The sidewalk has the power to both transform health and relationships!
Recently, Seattle was the only city in Washington State to receive a walk-friendly award. The Emerald City’s efforts toward sustainability -which inevitably implicates walkability – received a Platinum award from the start-up organization Walk Friendly Communities. And, when it comes to reducing pollution and greenhouse gas emissions, it matters less who’s doing the walking, since the walking’s doing the talking!
Posted by Megan RisleyMay 10, 2011
And it all starts with the sidewalk. A WSDOT study, one of the first of its kind, began to take data relating miles of sidewalk versus pounds of CO2 emitted. Several jurisdictions in King County have begun evaluating their neighborhoods, the first step in developing ways to measure pedestrian traffic and its effectiveness in combating greenhouse gas emissions and reducing miles traveled by motorized vehicle. The study measures the effectiveness of sidewalks already constructed. The data, which has already shown negative correlations between greenhouse gas pollution and miles of sidewalk, will hopefully be used to encourage the laying of more sidewalk miles. While the jury is still out on a formal verdict, the goal of the study is to collect data to help inform budgeting for complete streets, and not simply vehicular transportation infrastructure.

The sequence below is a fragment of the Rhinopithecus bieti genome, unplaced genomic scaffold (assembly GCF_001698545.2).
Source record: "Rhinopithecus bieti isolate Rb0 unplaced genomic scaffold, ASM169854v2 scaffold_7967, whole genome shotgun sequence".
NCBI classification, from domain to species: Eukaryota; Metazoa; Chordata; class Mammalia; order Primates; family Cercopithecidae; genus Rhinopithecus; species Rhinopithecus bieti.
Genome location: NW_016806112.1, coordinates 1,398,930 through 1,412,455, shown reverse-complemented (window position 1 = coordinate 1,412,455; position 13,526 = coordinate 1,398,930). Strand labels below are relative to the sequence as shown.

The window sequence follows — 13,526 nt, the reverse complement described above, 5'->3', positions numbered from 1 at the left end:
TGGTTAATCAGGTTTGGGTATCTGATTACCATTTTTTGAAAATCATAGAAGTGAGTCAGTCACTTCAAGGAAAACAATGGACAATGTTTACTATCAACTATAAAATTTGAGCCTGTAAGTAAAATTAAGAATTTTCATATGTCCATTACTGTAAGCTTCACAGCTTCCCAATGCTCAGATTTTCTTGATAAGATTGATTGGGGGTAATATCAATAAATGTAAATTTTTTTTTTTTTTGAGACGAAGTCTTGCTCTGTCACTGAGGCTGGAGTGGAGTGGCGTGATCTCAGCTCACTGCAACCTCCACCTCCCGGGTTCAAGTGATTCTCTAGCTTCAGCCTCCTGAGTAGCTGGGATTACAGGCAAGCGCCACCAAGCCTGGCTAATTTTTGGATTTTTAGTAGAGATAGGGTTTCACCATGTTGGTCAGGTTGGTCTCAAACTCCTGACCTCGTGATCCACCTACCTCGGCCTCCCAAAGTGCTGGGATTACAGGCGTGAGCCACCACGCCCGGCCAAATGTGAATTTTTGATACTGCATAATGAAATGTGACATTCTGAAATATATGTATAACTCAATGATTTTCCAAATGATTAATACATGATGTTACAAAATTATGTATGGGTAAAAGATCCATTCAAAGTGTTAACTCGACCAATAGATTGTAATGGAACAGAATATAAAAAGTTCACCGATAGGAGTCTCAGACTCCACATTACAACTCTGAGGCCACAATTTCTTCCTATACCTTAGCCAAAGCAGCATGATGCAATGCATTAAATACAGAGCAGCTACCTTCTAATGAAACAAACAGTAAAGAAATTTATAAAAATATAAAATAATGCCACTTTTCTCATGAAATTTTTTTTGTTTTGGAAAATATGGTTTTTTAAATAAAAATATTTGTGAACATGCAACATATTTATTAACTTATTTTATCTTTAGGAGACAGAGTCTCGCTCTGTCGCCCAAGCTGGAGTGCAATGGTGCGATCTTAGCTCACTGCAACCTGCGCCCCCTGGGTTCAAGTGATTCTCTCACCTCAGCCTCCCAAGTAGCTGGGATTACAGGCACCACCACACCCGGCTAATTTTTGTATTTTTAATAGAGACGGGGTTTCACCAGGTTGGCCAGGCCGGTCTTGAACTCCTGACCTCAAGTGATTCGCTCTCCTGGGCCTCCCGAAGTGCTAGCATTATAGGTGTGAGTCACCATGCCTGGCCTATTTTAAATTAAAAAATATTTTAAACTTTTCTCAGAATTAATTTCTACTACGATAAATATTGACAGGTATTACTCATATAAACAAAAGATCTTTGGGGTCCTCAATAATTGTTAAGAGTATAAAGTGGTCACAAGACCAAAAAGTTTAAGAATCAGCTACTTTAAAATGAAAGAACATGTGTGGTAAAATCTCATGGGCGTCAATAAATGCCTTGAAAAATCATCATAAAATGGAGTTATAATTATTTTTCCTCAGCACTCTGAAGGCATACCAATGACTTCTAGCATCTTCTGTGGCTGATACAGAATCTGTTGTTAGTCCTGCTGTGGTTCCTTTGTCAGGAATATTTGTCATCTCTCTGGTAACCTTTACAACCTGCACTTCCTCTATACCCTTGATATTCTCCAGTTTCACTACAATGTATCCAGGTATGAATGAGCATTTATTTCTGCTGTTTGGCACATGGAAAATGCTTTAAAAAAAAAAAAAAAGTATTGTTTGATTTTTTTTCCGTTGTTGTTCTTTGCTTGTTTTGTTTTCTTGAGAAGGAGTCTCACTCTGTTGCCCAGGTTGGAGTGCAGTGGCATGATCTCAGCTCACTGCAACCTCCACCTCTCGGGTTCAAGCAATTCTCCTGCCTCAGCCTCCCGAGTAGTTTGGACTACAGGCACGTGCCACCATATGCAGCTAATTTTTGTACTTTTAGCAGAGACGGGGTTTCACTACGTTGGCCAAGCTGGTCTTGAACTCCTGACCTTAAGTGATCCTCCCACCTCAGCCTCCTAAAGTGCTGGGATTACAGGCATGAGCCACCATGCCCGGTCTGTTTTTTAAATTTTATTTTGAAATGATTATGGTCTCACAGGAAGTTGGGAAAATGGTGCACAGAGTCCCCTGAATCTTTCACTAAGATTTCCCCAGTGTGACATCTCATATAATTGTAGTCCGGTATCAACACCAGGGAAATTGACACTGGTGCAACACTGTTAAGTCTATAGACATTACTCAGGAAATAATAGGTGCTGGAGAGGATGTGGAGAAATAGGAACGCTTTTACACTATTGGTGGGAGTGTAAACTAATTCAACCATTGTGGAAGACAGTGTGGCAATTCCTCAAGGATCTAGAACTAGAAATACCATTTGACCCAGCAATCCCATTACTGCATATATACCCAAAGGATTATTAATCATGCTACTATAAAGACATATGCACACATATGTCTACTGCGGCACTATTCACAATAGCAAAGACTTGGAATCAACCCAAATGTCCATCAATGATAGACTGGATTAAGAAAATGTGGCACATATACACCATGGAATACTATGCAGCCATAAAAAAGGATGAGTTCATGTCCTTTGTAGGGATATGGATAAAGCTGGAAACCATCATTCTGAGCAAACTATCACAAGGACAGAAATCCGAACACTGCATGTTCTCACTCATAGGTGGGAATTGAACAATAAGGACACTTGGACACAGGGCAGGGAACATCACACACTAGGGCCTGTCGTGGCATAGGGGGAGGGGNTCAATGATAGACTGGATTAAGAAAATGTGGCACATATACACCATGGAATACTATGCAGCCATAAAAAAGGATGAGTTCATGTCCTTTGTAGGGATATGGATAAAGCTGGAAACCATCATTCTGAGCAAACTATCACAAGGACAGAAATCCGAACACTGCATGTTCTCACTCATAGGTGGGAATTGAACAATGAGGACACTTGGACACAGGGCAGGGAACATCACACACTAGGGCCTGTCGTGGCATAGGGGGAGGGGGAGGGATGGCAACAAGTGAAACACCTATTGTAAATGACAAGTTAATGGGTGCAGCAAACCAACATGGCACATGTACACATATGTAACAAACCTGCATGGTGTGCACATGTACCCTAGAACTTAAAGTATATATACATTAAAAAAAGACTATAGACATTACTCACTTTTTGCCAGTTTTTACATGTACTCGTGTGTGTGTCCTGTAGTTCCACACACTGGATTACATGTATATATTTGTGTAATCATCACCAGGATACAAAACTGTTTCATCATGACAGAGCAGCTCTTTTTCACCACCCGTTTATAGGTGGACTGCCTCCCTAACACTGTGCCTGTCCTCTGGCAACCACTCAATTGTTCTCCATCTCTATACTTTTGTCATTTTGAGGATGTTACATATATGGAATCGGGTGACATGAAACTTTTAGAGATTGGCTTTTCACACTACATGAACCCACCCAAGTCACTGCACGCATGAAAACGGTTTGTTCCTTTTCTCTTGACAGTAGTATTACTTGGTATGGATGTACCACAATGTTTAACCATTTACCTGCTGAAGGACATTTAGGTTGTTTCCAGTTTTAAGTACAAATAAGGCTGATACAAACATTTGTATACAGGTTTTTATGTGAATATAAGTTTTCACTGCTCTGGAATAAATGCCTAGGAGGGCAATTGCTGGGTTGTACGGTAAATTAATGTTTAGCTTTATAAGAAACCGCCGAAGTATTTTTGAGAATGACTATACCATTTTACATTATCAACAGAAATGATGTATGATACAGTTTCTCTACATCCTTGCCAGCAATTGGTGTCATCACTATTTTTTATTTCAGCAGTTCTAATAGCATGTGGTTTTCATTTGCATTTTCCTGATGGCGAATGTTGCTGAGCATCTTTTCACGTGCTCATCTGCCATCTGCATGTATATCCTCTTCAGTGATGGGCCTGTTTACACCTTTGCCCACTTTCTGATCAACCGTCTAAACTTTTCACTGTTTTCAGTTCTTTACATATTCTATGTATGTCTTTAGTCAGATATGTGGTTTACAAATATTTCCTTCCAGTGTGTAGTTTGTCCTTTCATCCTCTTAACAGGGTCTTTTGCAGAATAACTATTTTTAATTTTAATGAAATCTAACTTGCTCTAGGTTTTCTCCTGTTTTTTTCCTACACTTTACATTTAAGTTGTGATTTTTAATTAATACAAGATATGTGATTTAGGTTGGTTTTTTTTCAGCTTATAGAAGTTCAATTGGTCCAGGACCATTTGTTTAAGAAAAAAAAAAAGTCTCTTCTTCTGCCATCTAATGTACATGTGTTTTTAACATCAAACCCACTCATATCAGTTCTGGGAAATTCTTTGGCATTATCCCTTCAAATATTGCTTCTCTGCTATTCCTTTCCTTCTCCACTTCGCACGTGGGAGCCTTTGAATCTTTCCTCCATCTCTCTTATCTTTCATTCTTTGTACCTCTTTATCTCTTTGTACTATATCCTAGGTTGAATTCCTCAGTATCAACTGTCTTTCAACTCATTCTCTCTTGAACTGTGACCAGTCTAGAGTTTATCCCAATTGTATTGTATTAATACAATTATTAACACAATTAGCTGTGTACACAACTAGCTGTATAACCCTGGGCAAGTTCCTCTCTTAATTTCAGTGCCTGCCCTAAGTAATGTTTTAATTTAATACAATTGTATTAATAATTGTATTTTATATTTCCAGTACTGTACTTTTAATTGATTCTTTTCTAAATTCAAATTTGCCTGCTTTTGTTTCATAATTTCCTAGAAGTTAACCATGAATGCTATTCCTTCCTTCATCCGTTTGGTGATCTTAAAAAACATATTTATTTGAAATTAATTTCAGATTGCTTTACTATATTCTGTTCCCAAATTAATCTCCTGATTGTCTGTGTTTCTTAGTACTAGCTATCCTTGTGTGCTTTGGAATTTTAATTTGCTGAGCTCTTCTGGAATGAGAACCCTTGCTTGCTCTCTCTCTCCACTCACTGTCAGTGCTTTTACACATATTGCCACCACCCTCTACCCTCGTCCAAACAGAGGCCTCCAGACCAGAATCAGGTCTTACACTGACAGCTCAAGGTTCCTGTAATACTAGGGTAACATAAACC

More sidewalk is looking like it means less pollution. More sidewalk also means more community, too. Just as the availability of sidewalks is proportional to its use, the usage of sidewalks is proportional to the developing of neighborly relationships. If there isn’t a safe way to walk a dog or child through the neighborhood, less people we be out doing so. The less people out, the less opportunity for friendly, get-to-know-you conversation. And less opportunity to support local businesses. So, it’s not just for the planet that we put feet first – it’s for people, too!